Capturing the Energy was initially founded in 2005 by a group of enthusiastic individuals and organisations, notably TOTAL, the DTI (now BEIS – the Department for Business, Energy & Industrial Strategy), the University of Aberdeen, Historic Scotland, what was then UKOA (now Oil & Gas UK), BACS (the Business Archives of Scotland) and with the support of many other businesses and organisations. Although it is fair to say that it has not come close to the achievements of our colleagues in Norway, it has continued to operate, building on the first major project – TOTAL’s Frigg gas field). This had the advantage of being an Anglo-Norwegian field, so it was a great way of helping us learn directly from our friends in Stavanger.

Part of the gantry that once connected Norwegian with UK platforms in the Frigg gas field, on display outside the Norwegian Oil Museum in Stavanger, following the decommissioning of Frigg in 2008 [Photo: Miles Oglethorpe]

There were many aspects of Frigg that reinforced the sense that the oil and gas industry was undervalued by the UK general public. As an example, the scale of the urban transformation brought about by the arrival of Frigg gas at St Fergus near Peterhead in 1977 is rarely recognised. At a stroke it rendered almost every coal-fired town gas works in the UK redundant. Since then, many of the gas holders, retort houses and associated buildings have disappeared from our towns and cities, as has a huge amount of air pollution. At the same time, tens of millions of gas-fired devices in homes and businesses had to be modified to burn natural as opposed to coal gas. At its height, Frigg supplied 40% of UK demand for gas, so the cessation of production in 2004 represented a major strategic shift in UK gas supply.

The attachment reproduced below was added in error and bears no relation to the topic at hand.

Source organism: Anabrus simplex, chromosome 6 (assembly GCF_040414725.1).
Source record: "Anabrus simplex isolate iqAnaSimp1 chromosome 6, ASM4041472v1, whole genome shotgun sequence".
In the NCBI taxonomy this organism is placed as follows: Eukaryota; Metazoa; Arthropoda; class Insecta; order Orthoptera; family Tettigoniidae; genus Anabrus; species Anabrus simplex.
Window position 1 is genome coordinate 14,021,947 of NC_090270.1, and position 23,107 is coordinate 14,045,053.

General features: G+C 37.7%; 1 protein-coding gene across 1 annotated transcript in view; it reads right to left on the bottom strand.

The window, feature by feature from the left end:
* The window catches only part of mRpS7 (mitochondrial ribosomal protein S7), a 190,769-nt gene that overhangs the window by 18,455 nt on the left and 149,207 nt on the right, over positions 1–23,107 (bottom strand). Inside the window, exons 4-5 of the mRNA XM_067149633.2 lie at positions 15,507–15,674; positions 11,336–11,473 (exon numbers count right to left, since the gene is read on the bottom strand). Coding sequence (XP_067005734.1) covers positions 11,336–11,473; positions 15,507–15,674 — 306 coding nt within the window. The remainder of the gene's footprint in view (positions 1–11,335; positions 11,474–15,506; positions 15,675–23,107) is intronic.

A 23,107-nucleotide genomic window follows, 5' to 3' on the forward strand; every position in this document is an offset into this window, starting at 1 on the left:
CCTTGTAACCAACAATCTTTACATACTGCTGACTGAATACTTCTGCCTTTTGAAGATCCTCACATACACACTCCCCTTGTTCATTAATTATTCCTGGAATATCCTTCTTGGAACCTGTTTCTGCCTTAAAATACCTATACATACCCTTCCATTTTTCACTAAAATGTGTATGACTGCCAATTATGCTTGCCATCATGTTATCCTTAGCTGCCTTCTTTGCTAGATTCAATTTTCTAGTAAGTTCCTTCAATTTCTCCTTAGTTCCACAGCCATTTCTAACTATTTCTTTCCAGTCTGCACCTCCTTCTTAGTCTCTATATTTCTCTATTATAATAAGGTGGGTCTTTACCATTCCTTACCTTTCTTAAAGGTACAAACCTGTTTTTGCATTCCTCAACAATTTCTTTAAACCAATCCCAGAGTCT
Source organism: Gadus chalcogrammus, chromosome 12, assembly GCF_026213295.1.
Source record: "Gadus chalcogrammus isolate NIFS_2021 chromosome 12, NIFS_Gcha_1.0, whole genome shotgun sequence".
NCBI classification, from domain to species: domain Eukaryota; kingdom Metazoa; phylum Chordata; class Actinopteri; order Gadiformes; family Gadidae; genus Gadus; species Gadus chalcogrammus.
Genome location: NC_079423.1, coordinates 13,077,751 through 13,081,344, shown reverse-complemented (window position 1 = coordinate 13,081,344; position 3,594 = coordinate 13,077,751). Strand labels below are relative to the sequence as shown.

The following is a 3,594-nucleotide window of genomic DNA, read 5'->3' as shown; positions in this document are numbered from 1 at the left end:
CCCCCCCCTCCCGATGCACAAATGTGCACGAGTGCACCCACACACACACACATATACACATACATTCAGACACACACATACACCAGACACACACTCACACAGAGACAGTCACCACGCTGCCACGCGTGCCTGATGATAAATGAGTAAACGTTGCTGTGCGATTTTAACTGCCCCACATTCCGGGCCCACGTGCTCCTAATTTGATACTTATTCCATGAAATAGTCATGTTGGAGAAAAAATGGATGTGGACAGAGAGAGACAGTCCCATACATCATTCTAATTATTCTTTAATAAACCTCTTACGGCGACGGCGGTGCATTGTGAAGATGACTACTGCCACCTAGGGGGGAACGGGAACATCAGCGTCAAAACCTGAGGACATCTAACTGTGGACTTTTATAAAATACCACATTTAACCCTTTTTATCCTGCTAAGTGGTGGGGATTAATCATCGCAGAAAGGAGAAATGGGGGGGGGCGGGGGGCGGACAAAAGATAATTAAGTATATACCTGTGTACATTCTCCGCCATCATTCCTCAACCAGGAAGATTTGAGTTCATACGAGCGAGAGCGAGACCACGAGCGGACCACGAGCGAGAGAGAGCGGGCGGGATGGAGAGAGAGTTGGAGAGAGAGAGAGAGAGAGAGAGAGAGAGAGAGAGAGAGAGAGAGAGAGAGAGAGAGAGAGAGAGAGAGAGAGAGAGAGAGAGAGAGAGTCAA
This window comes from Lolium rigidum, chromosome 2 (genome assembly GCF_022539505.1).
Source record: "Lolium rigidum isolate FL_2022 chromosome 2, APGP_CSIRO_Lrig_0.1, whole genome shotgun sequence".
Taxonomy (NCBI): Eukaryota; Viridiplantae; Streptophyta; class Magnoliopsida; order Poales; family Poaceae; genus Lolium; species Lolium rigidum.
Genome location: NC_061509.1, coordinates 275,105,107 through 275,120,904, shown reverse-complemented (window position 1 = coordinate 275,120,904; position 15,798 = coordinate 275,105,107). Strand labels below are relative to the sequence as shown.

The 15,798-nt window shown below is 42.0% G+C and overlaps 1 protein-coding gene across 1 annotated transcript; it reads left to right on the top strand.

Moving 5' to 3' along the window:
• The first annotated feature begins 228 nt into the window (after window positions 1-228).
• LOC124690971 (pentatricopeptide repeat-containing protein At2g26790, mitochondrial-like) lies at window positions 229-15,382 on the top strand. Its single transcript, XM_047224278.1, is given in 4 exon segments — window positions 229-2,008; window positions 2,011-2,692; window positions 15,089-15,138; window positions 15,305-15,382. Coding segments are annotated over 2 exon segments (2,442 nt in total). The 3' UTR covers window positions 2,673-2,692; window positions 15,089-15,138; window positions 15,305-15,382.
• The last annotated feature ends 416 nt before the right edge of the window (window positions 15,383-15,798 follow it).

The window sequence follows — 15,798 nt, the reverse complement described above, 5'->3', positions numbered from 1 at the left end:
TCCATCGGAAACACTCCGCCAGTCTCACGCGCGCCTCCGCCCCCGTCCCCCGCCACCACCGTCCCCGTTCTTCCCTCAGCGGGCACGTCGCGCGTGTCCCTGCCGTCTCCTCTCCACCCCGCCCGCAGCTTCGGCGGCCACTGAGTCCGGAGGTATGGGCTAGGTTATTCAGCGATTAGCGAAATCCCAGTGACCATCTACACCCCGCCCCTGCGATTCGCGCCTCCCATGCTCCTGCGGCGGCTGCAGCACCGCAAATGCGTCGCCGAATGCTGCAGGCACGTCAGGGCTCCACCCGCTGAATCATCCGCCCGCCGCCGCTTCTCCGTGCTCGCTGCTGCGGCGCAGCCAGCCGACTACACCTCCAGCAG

Biggar Gas Works in Lanarkshire, the only surviving gas works in Scotland, and now in the care of Historic Scotland (see Biggar Gasworks Museum | Historic Environment Scotland | HES), [Photo: Miles Oglethorpe]
The one surviving gas holder at Granton Gas Works in Edinburgh, seen here in 2020 [Photo: Miles Oglethorpe]

The frustration I have long felt about the lack of recognition afforded our energy industries in the UK, especially oil and gas, was considerably offset by the brilliant conference recently held by The Centre for Energy Ethics, ‘A Place for Oil: Memory of Oil and Place in Museums across the World’. It was reassuring to hear about inspiring work in so many other countries, not least Norway, Venezuela, Qatar, Poland, Romania, Azerbaijan, Iran, Nigeria, USA and Canada.

There are many more stories to tell, not least from other major current producers like Saudi Arabia, Russia, Bahrain, Egypt and China. The recent thematic study of Historic Petroleum by TICCIH (The International Committee for the Conservation of the Industrial Heritage – see Draft 1 ( demonstrated how difficult it is to find authentic historic remains dating from the early exploitation of oil, but it did confirm that a rich history exists in many countries, and that there are some exciting and significant stories still to be told.

Right now, however, with the urgent need for a more effective response to climate change, it is important to reflect on the advances that are being made in developing new sources of renewable energy, the most recent of which are focusing on tidal  as well as solar and geothermal power.  However, one fascinating facet of Scotland’s story has yet to be properly told – the evolution of its National Grid. In the 1960s, there was huge excitement at the expansion of the Grid to deliver electricity to the remotest corners of the UK. Now, the story is precisely the reverse. The renewables revolution is ensuring that increasing quantities of electricity are now flowing the other way – from the remoter parts of the country and offshore to our urban heartlands. This is a transformation in every sense.